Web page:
Updated: Jul 28, 2020
We humans have a silly habit of thinking we are the only species capable of complex communication, but science is proving that idea will be left in the dust. Today we have learned that all animals we have studied have rich communication methods, complex thoughts and emotions, strong intentions, and a capacity for joy. But what about plants? Do they communicate? Do plants have moods? Do we have more in common with plants than we realize? Do they respond to music styles and have preferences? Do they like being talked to in loving ways as you might have read in The Secret Life of Plants? Although the science has gone beyond this 1970's book, the results are no less fascinating.
It is clear that Nature communicates. Humans, animals, plants, and all of nature – the question is can we begin to understand how this communication occurs. For example, an Acacia tree under “attack” from giraffes and antelopes or other animals who stop to chomp their leaves, will emit a bitter tannin to the leaves to discourage the animals. But according to zoologist Wouter Van Hoven from Pretoria, these trees also communicate. They warn their neighboring trees, by emitting a chemical, ethylene, into the air which can travel up to 50 yards. The ethylene warns other trees of the impending danger, which then step up their own production of toxic leaf tannin within just five to ten minutes.
Carl Safina explores some of the ways that plants communicate in his book "Beyond Words - What Animals Think and Feel," he says "With no apparent nervous system, plants make the same chemicals, such as serotonin, dopamine, and glutamate -- that serve as neurotransmitters and help create mood in animals, including humans." And plants have signaling systems that allow them to communicate with other plants, such as to alert them to the dangers of predators. As Michael Pollan says, "plants speak in a chemical vocabulary, we can't directly perceive or comprehend."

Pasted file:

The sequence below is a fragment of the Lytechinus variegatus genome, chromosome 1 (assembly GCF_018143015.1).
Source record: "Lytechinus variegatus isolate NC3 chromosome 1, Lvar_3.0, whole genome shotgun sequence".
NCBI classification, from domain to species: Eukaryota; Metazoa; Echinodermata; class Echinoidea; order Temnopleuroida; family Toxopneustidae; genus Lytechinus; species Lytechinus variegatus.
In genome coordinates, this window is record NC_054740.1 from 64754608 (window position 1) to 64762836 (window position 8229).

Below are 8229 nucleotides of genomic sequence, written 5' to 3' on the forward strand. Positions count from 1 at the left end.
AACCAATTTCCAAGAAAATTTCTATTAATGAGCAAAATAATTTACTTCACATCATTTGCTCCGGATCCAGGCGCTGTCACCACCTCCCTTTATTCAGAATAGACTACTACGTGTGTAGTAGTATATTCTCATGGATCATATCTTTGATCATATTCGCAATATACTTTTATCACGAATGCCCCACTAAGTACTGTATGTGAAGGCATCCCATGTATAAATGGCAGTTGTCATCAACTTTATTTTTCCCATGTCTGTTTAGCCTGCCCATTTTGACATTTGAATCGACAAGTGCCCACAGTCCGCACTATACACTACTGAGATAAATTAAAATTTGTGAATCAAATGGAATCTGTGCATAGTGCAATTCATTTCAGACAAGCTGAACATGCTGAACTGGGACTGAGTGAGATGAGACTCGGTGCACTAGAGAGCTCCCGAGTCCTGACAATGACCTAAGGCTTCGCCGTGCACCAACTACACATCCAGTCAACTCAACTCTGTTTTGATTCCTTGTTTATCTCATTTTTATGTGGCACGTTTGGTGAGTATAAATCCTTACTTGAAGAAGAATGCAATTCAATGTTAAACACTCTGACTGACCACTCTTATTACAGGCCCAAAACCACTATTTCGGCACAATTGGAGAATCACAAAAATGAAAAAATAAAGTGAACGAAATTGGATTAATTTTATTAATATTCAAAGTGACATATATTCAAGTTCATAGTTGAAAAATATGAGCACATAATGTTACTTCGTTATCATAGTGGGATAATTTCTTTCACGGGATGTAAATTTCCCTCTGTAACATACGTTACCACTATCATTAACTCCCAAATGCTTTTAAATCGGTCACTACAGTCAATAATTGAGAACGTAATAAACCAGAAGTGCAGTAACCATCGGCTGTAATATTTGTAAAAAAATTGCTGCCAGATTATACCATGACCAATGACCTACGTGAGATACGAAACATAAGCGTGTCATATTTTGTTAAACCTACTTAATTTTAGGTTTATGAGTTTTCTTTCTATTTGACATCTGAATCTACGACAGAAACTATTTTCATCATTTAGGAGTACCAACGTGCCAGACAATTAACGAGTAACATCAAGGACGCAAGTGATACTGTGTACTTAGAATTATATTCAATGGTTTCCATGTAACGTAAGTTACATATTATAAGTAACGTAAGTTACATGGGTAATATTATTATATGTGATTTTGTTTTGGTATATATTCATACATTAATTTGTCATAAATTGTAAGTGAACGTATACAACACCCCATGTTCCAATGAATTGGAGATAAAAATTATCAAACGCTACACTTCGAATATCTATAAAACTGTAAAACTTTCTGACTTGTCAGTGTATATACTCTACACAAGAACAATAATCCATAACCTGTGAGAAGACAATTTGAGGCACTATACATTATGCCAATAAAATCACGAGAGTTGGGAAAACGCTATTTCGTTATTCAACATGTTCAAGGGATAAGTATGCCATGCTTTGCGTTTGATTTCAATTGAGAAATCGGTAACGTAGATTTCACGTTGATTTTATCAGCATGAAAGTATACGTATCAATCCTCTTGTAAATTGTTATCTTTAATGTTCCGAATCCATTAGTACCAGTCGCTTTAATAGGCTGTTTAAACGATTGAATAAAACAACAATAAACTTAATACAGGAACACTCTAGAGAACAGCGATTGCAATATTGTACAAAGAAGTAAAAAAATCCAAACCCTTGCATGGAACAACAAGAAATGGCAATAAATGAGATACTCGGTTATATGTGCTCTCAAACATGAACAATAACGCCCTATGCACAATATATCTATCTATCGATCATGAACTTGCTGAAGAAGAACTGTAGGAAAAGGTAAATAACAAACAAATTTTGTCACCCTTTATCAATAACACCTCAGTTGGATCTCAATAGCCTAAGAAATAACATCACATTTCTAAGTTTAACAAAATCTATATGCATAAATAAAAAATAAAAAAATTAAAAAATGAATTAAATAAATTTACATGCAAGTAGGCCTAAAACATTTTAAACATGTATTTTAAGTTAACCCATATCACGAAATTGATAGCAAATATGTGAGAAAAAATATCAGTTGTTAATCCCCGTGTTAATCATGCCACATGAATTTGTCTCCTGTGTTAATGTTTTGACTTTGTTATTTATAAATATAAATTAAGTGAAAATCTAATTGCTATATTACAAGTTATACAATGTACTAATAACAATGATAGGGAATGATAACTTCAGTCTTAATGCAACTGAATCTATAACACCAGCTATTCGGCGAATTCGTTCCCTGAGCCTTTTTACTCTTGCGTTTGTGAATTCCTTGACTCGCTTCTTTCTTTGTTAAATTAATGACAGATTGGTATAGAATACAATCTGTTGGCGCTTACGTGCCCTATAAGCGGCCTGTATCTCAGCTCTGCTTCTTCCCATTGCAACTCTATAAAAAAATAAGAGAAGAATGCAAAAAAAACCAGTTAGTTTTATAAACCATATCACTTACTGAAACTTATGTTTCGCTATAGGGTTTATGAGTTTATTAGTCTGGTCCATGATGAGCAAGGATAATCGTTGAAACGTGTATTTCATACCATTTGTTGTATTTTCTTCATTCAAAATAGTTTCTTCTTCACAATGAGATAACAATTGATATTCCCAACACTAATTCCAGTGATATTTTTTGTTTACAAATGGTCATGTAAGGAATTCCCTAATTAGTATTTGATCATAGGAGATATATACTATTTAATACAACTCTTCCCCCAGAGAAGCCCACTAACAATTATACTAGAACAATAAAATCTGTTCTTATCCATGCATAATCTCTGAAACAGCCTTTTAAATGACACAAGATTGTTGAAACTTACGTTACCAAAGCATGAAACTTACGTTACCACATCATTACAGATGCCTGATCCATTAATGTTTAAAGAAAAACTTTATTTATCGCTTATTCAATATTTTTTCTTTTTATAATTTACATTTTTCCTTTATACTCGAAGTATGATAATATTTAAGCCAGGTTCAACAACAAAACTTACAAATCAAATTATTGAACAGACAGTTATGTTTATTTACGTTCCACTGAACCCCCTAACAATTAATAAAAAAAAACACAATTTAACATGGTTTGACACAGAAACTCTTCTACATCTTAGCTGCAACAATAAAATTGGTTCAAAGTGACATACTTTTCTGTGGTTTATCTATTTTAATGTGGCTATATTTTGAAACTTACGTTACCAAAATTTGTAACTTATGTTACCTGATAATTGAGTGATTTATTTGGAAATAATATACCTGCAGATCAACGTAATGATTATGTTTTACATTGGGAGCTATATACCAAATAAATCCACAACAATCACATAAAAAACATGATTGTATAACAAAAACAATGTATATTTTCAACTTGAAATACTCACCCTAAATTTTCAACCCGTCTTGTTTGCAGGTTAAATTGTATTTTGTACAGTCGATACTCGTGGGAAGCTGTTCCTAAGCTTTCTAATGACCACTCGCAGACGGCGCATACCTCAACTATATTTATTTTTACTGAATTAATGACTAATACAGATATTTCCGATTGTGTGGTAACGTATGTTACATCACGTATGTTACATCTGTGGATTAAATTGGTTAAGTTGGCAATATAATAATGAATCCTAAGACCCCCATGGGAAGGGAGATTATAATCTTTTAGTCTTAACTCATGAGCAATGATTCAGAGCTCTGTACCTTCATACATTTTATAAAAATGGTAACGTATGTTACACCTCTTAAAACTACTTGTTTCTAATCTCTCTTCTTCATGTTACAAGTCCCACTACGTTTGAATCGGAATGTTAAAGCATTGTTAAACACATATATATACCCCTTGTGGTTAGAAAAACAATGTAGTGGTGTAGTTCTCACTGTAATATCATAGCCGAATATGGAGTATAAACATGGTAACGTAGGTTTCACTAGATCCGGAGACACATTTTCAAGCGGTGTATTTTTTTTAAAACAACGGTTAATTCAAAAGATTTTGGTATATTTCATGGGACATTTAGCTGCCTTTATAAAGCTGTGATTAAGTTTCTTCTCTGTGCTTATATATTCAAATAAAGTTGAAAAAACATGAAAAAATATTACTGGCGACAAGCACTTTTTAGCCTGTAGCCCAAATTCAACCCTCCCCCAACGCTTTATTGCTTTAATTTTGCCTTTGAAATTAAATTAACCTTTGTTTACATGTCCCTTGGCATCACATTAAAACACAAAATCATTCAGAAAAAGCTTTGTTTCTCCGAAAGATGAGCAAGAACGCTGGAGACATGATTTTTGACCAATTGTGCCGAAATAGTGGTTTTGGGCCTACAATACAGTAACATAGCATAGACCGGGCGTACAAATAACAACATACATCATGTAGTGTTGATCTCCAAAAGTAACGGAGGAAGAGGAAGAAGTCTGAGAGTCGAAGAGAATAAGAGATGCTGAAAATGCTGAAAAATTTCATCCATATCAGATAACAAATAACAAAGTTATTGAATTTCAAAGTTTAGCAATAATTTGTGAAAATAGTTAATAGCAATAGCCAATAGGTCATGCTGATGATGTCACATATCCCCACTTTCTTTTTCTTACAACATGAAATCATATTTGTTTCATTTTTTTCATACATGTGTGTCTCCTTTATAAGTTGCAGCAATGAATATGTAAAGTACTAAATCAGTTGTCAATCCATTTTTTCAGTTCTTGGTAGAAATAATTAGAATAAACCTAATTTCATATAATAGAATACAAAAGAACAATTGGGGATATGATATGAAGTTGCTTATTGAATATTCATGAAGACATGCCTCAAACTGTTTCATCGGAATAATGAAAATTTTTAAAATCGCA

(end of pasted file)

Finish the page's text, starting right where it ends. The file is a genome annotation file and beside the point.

We know that plants' leaves will turn and track to the sun. A new study shows them responding to the recorded sound of a munching caterpillar by producing defensive chemicals. Safina continues, "Plants attacked by insects and herbivores emit "distress" chemicals, causing adjacent leaves and neighboring plants to mount chemical defenses, and alerting insect-killing wasps to move in, blunting the attack."
It may be hard to conceive that motionless plants have what we might call mental sophistication. But we are just at the dawn of understanding the complex communication of plants. As Charles Darwin observed in his book "The Power of Movement in Plants," "It is hardly an exaggeration to say that the tip of the (root)...acts like the brain of one of the lower animals... receiving impressions from the sense organs and directing the several movements."
Elizabeth Pennisi writes in ScienceMag:
"Plants may lack brains, but they have a nervous system, of sorts. And now, plant biologists have discovered that when a leaf gets eaten, it warns other leaves by using some of the same signals as animals. The new work is starting to unravel a long-standing mystery about how different parts of a plant communicate with one another.
Animal nerve cells talk to each other with the aid of an amino acid called Glutamate, which—after being released by an excited nerve cell—helps set off a wave of calcium ions in adjacent cells. The wave travels down the next nerve cell, which relays a signal to the next one in line, enabling long-distance communication."
Ira Flatow interviewed Michael Pollan on his show "Science Friday" and asks the question of whether or not plants can be said to be intelligent. Pollan explains that plants have memory -- and thus can adapt and possibly learn from experience.